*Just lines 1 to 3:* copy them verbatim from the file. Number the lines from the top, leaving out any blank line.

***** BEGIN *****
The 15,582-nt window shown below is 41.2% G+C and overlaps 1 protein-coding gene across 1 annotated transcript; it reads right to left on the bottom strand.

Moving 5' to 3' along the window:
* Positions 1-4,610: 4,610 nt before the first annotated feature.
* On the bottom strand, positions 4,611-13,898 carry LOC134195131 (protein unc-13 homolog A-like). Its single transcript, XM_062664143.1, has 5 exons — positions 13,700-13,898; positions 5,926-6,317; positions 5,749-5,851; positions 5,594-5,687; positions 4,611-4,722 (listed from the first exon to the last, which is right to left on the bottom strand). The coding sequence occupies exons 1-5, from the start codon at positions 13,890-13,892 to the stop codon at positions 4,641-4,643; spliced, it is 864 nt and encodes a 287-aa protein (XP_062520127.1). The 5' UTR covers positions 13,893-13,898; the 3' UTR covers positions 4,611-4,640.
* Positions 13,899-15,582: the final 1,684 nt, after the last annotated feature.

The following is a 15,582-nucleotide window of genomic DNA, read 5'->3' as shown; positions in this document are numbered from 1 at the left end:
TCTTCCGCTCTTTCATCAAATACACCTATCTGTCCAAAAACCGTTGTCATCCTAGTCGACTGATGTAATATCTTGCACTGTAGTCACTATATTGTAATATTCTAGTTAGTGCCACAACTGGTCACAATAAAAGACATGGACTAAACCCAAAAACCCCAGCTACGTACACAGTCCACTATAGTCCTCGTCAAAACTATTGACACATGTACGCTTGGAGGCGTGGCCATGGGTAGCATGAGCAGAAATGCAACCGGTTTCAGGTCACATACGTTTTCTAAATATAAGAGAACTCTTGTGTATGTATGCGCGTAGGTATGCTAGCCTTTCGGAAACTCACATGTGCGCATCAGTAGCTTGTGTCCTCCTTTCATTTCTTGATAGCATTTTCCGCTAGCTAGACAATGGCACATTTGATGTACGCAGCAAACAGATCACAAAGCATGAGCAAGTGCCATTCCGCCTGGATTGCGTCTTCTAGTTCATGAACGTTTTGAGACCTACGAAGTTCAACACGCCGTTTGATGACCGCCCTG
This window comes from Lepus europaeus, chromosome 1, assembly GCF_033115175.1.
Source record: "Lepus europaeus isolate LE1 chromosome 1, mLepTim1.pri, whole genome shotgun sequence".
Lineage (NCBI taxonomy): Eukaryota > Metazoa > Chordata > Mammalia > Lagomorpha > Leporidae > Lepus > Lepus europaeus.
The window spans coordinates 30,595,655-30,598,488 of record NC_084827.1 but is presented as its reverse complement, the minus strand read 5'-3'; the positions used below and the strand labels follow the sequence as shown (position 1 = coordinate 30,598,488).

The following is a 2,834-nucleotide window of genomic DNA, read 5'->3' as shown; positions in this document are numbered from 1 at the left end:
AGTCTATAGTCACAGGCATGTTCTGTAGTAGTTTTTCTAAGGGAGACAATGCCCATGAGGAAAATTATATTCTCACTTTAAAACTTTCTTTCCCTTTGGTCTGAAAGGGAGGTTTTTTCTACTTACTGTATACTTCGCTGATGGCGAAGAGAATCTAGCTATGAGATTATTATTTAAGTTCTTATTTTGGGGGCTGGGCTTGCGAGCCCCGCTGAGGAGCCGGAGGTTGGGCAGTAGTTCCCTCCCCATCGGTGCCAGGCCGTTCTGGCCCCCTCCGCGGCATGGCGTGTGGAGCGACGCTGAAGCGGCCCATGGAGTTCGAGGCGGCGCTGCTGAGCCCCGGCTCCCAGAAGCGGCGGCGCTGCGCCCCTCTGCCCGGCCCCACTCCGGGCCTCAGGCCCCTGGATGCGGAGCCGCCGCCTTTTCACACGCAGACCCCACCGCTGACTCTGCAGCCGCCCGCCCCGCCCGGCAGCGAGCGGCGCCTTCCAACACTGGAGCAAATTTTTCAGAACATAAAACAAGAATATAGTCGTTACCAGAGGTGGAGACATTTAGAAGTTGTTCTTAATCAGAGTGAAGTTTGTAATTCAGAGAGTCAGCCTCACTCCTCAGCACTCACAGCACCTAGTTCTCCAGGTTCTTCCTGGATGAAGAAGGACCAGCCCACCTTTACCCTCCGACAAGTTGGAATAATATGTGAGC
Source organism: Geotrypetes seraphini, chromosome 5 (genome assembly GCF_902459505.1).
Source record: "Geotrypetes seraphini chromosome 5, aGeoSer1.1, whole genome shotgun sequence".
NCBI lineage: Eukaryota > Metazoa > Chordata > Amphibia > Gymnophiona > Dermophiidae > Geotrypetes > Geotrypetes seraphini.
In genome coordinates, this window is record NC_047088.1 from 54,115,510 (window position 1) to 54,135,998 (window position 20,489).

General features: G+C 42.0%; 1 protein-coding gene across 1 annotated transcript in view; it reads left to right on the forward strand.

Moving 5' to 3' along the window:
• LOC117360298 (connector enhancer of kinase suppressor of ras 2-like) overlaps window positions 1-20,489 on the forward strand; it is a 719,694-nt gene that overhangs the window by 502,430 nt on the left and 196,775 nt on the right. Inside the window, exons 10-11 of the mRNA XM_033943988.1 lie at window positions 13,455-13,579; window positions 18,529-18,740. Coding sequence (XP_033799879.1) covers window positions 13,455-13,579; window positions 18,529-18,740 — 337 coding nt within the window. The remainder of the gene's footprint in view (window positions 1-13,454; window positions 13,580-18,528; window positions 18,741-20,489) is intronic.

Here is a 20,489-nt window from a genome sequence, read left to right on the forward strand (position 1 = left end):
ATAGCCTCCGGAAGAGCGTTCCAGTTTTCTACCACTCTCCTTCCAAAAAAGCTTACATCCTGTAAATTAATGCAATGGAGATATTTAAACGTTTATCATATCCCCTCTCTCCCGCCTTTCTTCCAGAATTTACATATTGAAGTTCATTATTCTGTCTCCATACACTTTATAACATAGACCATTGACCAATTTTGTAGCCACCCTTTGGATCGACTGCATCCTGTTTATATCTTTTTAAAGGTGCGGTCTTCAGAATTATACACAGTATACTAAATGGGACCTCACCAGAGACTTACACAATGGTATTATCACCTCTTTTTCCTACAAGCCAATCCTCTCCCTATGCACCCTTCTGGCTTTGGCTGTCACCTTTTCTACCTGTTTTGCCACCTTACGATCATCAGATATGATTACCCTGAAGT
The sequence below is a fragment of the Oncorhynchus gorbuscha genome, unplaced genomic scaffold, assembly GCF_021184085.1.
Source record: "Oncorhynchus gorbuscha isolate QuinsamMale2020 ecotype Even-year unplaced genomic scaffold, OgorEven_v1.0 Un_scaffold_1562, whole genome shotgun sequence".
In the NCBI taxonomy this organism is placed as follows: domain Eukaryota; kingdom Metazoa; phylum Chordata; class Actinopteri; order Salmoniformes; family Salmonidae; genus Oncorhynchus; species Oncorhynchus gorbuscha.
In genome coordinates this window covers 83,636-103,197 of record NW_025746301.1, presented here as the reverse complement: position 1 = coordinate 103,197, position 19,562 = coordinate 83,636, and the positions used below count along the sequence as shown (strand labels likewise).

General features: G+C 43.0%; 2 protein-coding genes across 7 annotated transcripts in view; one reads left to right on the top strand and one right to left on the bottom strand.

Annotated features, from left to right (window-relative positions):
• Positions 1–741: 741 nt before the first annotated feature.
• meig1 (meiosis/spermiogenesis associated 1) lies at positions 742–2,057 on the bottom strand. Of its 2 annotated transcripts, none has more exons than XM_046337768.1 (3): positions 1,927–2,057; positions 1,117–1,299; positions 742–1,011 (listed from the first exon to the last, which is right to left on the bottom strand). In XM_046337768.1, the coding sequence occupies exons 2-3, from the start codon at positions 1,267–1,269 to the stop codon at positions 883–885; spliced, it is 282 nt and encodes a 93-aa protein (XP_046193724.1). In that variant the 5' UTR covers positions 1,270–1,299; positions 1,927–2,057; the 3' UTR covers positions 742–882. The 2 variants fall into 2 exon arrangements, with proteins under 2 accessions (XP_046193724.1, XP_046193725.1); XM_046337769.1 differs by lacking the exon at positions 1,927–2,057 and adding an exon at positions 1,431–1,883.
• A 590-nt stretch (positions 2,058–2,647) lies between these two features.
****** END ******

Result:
The 15,582-nt window shown below is 41.2% G+C and overlaps 1 protein-coding gene across 1 annotated transcript; it reads right to left on the bottom strand.

Moving 5' to 3' along the window:
* Positions 1-4,610: 4,610 nt before the first annotated feature.